Tag Archives: 1 John

Reasons for Writing

 

I began this blog in January of 2009 as a way to organize and present my thoughts on particular passages of Scripture, areas of theology, and cultural issues that require a biblical worldview (and they all do!) for the purpose of edifying and instructing believers, restoring the wayward saint, and/or calling the sinner to repentance and faith.  I had no idea how long I would be writing or what would be the outcome from it, but 6 years and over 550 posts later, I’m still writing with the hopes of reaching and teaching people with the good news of Jesus Christ while expressing the importance and necessity of understanding theology and doctrine from the Word of God.

Similarly,  the Apostle John provides for his readers, several purposes for writing his first epistle.  He weaves each of his 13 reasons into the content of his letter.  As you can see below, John clearly knew his audience and wrote to them purposefully.

  • And we are writing these things so that our joy may be complete. – 1 John 1:4
  • I am writing these things to you so that you may not sin. – 1 John 2:1
  • I am writing you no new commandment, but an old commandment that you had from the beginning. – 1 John 2:7
  • It is a new commandment that I am writing to you, which is true in him and in you, because the darkness is passing away and the true light is already shining. – 1 John 2:8
  • I am writing to you, little children, because your sins are forgiven for his name’s sake. – 1 John 2:12
  • I am writing to you, fathers, because you know him who is from the beginning. – 1 John 2:13a
  • I am writing to you, young men, because you have overcome the evil one. – 1 John 2:13b
  • I write to you, children, because you know the Father. – 1 John 2:13c
  • I write to you, fathers, because you know him who is from the beginning. – 1 John 2:14a
  • I write to you, young men, because you are strong, and the word of God abides in you, and you have overcome the evil one. – 1 John 2:14b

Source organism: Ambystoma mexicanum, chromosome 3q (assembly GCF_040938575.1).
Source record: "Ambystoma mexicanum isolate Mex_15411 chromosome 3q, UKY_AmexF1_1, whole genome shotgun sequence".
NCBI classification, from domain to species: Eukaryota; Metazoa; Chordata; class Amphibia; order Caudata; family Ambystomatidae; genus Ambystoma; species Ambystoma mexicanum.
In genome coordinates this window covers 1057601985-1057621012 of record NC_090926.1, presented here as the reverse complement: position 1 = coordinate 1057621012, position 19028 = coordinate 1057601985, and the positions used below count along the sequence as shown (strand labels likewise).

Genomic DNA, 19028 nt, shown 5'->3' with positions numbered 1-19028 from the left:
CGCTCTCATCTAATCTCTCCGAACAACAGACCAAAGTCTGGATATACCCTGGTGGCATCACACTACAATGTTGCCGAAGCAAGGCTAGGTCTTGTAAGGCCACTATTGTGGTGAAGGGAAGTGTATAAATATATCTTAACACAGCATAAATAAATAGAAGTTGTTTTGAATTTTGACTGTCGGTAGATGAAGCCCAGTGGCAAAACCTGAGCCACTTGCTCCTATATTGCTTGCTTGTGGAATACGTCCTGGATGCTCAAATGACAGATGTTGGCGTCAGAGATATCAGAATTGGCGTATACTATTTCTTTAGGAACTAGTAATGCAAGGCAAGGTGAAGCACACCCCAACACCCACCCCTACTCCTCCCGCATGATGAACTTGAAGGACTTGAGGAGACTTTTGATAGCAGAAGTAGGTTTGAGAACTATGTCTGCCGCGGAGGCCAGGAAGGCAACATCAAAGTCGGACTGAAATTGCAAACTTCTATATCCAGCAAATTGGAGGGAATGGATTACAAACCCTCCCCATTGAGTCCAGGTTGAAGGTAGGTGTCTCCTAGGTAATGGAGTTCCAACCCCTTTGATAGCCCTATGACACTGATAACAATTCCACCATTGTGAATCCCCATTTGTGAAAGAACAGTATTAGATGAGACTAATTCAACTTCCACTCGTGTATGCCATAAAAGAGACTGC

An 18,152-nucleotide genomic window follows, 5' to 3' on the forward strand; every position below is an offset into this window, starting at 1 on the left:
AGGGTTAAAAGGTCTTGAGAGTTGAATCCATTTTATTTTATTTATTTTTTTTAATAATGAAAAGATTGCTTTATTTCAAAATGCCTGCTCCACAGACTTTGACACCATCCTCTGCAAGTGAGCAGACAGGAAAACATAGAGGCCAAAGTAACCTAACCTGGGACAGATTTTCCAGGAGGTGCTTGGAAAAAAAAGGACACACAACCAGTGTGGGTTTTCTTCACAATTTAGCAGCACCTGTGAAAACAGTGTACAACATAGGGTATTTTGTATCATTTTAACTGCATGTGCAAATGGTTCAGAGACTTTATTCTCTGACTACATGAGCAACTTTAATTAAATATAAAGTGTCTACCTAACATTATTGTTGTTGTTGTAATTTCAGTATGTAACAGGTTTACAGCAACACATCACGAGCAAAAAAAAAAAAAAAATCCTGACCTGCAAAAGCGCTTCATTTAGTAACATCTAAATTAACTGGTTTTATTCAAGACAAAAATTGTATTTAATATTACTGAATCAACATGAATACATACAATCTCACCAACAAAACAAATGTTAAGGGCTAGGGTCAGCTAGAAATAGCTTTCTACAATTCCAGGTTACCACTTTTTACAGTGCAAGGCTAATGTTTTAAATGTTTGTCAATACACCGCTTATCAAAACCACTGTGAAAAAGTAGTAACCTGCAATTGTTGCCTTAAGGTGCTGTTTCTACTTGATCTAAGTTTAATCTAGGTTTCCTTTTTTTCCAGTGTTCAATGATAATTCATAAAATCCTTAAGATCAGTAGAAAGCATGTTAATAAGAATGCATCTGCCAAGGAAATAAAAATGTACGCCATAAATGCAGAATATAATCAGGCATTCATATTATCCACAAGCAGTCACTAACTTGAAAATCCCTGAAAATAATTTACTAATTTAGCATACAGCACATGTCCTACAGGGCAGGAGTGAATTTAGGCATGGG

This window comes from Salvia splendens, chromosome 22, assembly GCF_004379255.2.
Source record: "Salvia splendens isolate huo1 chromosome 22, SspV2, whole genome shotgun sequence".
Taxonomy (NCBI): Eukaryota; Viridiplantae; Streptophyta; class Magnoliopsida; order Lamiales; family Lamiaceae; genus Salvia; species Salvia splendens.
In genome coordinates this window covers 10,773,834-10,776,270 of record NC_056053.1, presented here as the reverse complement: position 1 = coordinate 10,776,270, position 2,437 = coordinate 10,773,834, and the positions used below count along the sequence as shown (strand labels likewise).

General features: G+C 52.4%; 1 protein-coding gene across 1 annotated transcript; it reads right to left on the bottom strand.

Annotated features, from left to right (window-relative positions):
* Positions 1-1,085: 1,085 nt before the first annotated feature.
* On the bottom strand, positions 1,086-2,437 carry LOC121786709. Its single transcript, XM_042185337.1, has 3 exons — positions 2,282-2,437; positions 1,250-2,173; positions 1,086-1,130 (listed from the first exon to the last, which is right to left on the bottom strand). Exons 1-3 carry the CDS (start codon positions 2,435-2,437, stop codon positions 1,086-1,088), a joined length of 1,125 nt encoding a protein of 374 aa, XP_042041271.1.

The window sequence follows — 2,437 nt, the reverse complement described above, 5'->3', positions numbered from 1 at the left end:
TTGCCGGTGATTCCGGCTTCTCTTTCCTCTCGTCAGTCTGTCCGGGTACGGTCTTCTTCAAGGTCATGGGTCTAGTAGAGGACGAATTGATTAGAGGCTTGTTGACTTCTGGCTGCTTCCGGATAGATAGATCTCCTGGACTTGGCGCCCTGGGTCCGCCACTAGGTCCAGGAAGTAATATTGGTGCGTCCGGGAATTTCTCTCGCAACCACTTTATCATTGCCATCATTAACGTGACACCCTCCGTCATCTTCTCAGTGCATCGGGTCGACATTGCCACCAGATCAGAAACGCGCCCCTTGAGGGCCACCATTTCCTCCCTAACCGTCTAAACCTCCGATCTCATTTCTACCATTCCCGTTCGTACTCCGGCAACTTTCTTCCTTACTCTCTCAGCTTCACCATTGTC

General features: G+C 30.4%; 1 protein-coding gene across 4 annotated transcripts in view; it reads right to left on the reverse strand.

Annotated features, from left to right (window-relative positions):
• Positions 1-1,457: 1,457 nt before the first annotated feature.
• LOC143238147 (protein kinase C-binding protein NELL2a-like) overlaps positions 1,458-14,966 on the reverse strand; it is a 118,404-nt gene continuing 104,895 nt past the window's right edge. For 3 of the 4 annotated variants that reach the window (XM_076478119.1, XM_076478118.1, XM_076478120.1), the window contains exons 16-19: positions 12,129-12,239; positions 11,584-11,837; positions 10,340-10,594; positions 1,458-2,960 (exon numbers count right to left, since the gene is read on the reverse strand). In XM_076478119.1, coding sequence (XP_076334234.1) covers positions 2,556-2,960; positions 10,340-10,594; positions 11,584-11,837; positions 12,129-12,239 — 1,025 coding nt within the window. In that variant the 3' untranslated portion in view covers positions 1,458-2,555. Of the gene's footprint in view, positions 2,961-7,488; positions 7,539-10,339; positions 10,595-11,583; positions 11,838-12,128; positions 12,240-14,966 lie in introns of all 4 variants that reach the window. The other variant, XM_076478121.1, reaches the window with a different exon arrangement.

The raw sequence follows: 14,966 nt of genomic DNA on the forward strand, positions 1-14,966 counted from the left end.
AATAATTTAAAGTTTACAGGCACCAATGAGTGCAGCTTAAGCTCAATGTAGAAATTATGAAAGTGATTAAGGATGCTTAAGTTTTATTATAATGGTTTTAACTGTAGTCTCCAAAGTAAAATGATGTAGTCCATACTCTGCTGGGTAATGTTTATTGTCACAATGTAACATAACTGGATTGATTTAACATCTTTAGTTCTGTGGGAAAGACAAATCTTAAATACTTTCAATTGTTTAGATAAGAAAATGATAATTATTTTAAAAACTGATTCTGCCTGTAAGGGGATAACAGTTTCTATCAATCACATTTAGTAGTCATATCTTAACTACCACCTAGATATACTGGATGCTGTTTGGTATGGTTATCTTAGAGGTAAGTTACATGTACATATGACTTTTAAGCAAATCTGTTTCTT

• I write to you, not because you do not know the truth, but because you know it, and because no lie is of the truth. – 1 John 2:21
  • I write these things to you about those who are trying to deceive you. – 1 John 2:26
  • I write these things to you who believe in the name of the Son of God that you may know that you have eternal life. – 1 John 5:13

First John stands as a pillar for the test of true genuine faith and it’s author, the Apostle John wrote with pastoral care and concern that His people’s faith would be found true.  What an encouragement for those of us who communicate the truth’s of God’s Word to do so with brotherly love and compassion such that “our joy might be complete” and that our hearers and readers “may know that [they] have eternal life”.

Christ the Advocate – 1 John 2:1-2

8 If we say we have no sin, we deceive ourselves, and the truth is not in us. 9 If we confess our sins, he is faithful and just to forgive us our sins and to cleanse us from all unrighteousness. 10 If we say we have not sinned, we make him a liar, and his word is not in us.

1 My little children, I am writing these things to you so that you may not sin.  But if anyone does sin, we have an advocate with the Father, Jesus Christ the righteous. 2 He is the propitiation for our sins, and not for ours only but also for the sins of the whole world.” 1 John 1:8-2:2